Sunday, October 13, 2013

Piri Piri... Peri Peri... Pili Pili Chicken – Some like it hot !

Pin It

It is Piri Piri? Or Peri Peri? Or Pili Pili ? I lean towards Piri Piri, but whatever you prefer to call it, this spicy chicken dish, which originated in Portugal’s former African colonies, has been a huge hit world wide - as evidenced by the success of Nando’s restaurant chain. I’ve never tasted Nando’s version, which apparently goes from a wussy version that barely registers on the Scoville Scale, to a “throat-scorching” extra h-h-hot!

There’s not much preparation to this easy recipe, however you will need time for the chicken to wallow in all those lovely flavours – 24 hours if possible. It's worth it though, for a succulent, tasty chicken that is so easy to portion up.
The recipe below is how I like it – with the heat somewhere between 10,000 – 20,000 Scovilles so I can still taste the other flavours in the dish. The beauty of this marinade is that you can tweak the ingredients to how you like it. Use African Bird’s Eye Chillies to ramp it up to 100,000+ Scovilles if you like it hot.

For 1 spicy chicken, feeding about 4 people, you will need...
... a food processor
Piri Piri Marinade
100mls extra virgin olive oil
30mls cider vinegar
3 tablespoons finely chopped fresh parsley
2 fat cloves of garlic
2 red chillies, stalks removed, deseeded and roughly chopped
1 teaspoon finely grated fresh ginger
1 teaspoon coriander seed, crushed to a powder
½ teaspoon salt
½ teaspoon of sweet paprika
¼ teaspoon ground cinnamon
¼ teaspoon freshly ground black pepper
the juice and finely grated zest of half a lemon
the juice of half a lime 

1 chicken weighing approximately 1.5kg, spatchcocked* 

Time – at least 12 hours, but preferably 24 hours. 

Place all the ingredients for the marinade in a food processer and blend until combined into a smooth liquid.

Place the spatchcocked chicken in a large Ziploc-style bag or non-metal container and pour in the marinade. Seal and refrigerate for 12 hours or overnight, turning occasionally to make sure the marinade gets a chance to reach all parts of the chicken.
Pale and interesting? Nah!

 When ready to cook, pre-heat the oven to 200°C. Place the chicken in a shallow roasting tin and roast for 35 - 45 minutes, or until cooked through. To test for doneness, pierce the thickest part of the thigh and if the juices run clear, with no trace of pink, then it’s cooked.
Looking so much better with a tan !

I’m serving this with a carrot and orange salad and baked potatoes.

*A spatchcocked chicken is prepared as follows: 

Sit the chicken on its breast and, using a heavy duty kitchen scissors or poultry shears, cut down both sides of the backbone, and remove it. Open the chicken out and, using a heavy knife, cut into the cartilage in the centre of the chicken, until the knife reaches the breastbone. Turn the chicken over and gently press down to flatten it out.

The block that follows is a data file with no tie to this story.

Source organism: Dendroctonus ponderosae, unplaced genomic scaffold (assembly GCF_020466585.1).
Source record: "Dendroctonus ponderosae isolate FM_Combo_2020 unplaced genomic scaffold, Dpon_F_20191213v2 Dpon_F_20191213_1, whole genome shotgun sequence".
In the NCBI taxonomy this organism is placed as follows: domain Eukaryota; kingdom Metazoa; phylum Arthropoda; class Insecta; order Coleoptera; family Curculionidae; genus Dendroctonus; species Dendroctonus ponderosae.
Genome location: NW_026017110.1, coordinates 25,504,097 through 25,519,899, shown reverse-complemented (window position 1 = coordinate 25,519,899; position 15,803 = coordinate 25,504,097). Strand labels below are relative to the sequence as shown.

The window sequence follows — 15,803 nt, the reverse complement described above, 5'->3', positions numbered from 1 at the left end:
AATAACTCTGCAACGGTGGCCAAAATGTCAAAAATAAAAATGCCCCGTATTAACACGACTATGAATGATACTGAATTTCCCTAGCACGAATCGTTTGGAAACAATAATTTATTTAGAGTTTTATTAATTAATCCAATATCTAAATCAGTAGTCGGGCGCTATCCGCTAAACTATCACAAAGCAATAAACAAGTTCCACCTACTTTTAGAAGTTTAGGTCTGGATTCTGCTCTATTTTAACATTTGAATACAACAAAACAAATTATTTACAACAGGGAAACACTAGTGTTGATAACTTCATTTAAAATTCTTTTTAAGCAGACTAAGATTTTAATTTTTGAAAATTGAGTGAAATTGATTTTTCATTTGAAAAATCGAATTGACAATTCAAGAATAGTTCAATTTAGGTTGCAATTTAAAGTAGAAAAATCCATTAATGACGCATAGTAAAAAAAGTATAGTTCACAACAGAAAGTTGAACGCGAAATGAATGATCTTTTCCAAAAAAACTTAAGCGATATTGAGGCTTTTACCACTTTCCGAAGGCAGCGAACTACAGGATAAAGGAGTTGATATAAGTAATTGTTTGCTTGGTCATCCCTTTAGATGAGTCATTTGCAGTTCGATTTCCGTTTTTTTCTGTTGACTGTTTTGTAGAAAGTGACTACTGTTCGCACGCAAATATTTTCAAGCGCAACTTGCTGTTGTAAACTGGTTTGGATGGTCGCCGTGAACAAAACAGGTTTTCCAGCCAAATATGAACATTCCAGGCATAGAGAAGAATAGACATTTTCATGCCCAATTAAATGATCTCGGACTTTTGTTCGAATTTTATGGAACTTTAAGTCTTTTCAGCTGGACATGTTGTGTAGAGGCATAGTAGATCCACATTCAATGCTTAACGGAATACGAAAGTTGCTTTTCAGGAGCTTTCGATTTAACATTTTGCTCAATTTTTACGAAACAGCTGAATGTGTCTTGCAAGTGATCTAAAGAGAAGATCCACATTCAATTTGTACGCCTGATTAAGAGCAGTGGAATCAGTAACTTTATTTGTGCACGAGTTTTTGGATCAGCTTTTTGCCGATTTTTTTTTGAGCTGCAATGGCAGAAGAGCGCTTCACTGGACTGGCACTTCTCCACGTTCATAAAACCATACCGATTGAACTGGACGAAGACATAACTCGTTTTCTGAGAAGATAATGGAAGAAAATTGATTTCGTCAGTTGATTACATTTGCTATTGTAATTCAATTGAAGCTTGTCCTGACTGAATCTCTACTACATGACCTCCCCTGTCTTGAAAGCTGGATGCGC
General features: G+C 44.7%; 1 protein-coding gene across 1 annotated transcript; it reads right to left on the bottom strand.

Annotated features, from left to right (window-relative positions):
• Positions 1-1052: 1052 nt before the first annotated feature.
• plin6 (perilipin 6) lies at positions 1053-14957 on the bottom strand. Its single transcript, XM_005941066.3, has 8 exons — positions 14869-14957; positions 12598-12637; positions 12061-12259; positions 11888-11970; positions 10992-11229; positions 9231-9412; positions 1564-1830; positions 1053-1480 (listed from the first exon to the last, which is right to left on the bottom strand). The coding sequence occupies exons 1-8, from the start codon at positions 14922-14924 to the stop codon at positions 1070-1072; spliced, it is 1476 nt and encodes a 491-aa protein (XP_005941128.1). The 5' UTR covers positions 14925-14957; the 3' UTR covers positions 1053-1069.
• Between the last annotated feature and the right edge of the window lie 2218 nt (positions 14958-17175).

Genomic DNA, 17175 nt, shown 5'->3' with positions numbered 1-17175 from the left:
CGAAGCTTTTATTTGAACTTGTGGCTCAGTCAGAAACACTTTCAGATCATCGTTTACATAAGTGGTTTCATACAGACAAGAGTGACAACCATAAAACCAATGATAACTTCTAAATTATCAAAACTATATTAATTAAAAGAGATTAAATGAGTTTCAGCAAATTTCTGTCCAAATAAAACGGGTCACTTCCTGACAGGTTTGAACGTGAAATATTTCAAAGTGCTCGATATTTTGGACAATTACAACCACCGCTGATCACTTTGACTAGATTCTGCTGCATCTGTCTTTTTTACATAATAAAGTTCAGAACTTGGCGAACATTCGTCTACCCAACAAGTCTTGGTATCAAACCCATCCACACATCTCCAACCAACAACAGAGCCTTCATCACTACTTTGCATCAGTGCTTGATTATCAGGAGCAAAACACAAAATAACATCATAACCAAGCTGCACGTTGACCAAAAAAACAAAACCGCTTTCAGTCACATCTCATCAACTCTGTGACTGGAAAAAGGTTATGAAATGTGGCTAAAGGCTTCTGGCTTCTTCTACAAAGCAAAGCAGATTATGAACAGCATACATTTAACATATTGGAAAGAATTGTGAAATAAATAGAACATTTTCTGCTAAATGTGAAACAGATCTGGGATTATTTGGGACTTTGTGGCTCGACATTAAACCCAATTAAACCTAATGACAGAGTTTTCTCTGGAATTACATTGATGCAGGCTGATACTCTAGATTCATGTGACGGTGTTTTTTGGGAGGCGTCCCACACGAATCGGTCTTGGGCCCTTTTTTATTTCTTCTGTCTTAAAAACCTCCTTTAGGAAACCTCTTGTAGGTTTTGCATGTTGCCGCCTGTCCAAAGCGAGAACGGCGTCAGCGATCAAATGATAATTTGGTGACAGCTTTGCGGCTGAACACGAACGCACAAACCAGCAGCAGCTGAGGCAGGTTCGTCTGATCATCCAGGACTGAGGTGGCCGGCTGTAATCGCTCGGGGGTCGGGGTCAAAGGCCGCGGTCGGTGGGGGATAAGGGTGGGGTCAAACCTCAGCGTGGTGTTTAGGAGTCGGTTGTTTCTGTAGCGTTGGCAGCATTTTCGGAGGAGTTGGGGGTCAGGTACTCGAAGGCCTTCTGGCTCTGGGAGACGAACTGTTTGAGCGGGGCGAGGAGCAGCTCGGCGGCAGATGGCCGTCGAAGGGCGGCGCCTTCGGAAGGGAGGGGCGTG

Pin It


  1. It's peri peri around these parts, even at Nando's. I refuse to eat anything that it hot enough to melt my lips off. :)

  2. We don't care what its called we just like it!

  3. @ Maureen, yeah me too. I was ambushed by a Scotch Bonnet once. Oh the pain, the pain!

  4. Oh my goodness. That chicken looks good and charred perfectly! I don't care however it's called - I am diving on it. Maybe on a little less heat for me as my older stomach cannot take a lot of heat anymore. Have a wonderful week, Hester! :)

  5. That looks like a fantastic recipe, totally bookmarking and trying this. Thanks for sharing!

    Happy Blogging!
    Happy Valley Chow

  6. Looks delicious, Hester. If I ever make anything hot these days, I get stories around the table about how spice doesn't agree with them. Admittedly, too hot and you could be eating doormat but your version sounds just right.

  7. I have seen here Piri Piri sauce but have never thought that this name can mean such a wonderful flavourful chicken! This mixture of flavours sounds so much better than the Piri Piri sauce which is good, but not much more than a spicy sauce.

  8. Hester what a lovely spicy chicken recipe - I do not think that I ever made a recipe using Piri Piri before - it does sound rather funny but looks all the more delicious!
    P.S.: thank you for pointing out that my email address does nor appear where it should, I shall remedy that today ( - the cake pan is for a Marguerite Cake though not for Madeleines - you had mentioned in one of your comments on my blog that your sister is quite fond of marguerites and that you would look for a similar pan as I used in one of my blog posts - so, that´s what it is...hope that is still to your liking, if so, I will send it your way next week!
    All the best from cool and rainy Bonn!

  9. I love it when I have everything I need for a recipe, although I think I'll be making the wussy version. I love heat, buy my hubby isn't a fan.

  10. I can feel the heat coming through my computer when I look at your dish. Interesting that you call it a 'spatchcocked chicken'- I've also heard it called a 'butterflied chicken.' Whatever it's called- it looks good!

  11. I've had pili pili chicken before but never made it at home (didn't even now how to prepare the marinade). So fun to finally learn it. I have to reduce spice bit for me and kids (my husband will ask me to keep his spice level high), but it's on my list to try this recipe finally.

  12. This looks delicious and I will be trying it out VERY soon.....I tend to call it piri piri. Yum!


Share your thoughts - I'd love to hear from you!